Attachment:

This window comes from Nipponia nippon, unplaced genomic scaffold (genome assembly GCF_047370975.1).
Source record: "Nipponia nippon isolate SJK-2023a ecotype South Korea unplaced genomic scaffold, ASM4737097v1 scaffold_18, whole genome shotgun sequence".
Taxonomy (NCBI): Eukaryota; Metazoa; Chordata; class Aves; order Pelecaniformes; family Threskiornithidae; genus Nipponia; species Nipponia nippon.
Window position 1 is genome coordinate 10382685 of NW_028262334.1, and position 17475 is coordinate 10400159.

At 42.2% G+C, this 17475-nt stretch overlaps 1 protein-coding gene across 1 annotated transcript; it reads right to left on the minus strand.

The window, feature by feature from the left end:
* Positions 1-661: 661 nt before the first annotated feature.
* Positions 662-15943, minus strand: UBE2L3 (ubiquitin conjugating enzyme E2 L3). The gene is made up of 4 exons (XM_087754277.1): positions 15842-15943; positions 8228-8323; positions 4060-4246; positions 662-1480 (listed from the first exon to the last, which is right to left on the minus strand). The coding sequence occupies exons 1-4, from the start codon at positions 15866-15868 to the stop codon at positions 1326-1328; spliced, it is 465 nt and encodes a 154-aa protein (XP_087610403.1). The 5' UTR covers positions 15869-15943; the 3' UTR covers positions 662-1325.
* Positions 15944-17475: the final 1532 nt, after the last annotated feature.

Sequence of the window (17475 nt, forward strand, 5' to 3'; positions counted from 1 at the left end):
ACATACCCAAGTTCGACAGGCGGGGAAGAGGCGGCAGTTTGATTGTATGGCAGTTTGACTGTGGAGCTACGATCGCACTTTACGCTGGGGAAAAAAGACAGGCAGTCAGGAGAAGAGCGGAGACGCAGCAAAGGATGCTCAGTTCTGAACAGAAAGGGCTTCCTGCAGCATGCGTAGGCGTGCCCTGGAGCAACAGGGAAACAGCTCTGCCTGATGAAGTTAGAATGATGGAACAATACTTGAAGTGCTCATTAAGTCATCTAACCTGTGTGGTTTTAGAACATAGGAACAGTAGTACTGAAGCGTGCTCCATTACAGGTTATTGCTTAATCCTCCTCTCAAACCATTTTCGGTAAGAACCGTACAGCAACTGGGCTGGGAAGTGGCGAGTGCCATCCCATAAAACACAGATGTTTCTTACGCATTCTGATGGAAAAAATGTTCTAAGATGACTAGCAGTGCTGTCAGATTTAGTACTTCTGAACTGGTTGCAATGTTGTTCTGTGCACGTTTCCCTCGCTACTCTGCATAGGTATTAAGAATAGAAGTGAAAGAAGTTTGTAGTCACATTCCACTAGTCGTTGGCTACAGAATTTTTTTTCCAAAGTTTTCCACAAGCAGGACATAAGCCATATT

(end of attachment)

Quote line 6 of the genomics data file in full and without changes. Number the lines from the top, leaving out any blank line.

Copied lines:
The window, feature by feature from the left end: